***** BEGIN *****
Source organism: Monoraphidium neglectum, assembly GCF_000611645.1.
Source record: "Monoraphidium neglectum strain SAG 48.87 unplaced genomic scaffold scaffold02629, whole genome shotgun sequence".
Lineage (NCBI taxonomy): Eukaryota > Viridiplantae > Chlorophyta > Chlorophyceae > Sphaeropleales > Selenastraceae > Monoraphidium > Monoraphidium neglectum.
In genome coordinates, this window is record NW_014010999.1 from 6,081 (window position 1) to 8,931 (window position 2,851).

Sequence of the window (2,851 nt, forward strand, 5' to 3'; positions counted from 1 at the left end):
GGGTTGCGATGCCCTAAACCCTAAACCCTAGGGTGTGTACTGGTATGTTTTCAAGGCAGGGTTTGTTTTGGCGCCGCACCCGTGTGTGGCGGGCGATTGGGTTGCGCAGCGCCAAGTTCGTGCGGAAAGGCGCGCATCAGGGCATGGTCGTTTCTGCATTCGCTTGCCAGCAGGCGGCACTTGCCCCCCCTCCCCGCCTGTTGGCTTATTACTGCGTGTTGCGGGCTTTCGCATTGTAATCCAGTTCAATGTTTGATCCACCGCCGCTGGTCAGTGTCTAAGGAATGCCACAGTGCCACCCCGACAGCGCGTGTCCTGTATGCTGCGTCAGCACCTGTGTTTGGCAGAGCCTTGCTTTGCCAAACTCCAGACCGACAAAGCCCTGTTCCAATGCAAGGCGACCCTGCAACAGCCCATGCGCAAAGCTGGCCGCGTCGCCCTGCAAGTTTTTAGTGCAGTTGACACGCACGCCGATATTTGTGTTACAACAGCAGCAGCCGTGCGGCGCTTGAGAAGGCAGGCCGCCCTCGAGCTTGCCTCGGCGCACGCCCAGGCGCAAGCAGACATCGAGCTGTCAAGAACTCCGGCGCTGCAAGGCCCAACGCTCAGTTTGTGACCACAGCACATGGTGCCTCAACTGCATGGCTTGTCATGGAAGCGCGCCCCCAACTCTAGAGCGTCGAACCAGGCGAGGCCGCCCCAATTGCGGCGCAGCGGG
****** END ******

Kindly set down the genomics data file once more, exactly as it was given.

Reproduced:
Source organism: Monoraphidium neglectum, assembly GCF_000611645.1.
Source record: "Monoraphidium neglectum strain SAG 48.87 unplaced genomic scaffold scaffold02629, whole genome shotgun sequence".
Lineage (NCBI taxonomy): Eukaryota > Viridiplantae > Chlorophyta > Chlorophyceae > Sphaeropleales > Selenastraceae > Monoraphidium > Monoraphidium neglectum.
In genome coordinates, this window is record NW_014010999.1 from 6,081 (window position 1) to 8,931 (window position 2,851).

Sequence of the window (2,851 nt, forward strand, 5' to 3'; positions counted from 1 at the left end):
GGGTTGCGATGCCCTAAACCCTAAACCCTAGGGTGTGTACTGGTATGTTTTCAAGGCAGGGTTTGTTTTGGCGCCGCACCCGTGTGTGGCGGGCGATTGGGTTGCGCAGCGCCAAGTTCGTGCGGAAAGGCGCGCATCAGGGCATGGTCGTTTCTGCATTCGCTTGCCAGCAGGCGGCACTTGCCCCCCCTCCCCGCCTGTTGGCTTATTACTGCGTGTTGCGGGCTTTCGCATTGTAATCCAGTTCAATGTTTGATCCACCGCCGCTGGTCAGTGTCTAAGGAATGCCACAGTGCCACCCCGACAGCGCGTGTCCTGTATGCTGCGTCAGCACCTGTGTTTGGCAGAGCCTTGCTTTGCCAAACTCCAGACCGACAAAGCCCTGTTCCAATGCAAGGCGACCCTGCAACAGCCCATGCGCAAAGCTGGCCGCGTCGCCCTGCAAGTTTTTAGTGCAGTTGACACGCACGCCGATATTTGTGTTACAACAGCAGCAGCCGTGCGGCGCTTGAGAAGGCAGGCCGCCCTCGAGCTTGCCTCGGCGCACGCCCAGGCGCAAGCAGACATCGAGCTGTCAAGAACTCCGGCGCTGCAAGGCCCAACGCTCAGTTTGTGACCACAGCACATGGTGCCTCAACTGCATGGCTTGTCATGGAAGCGCGCCCCCAACTCTAGAGCGTCGAACCAGGCGAGGCCGCCCCAATTGCGGCGCAGCGGG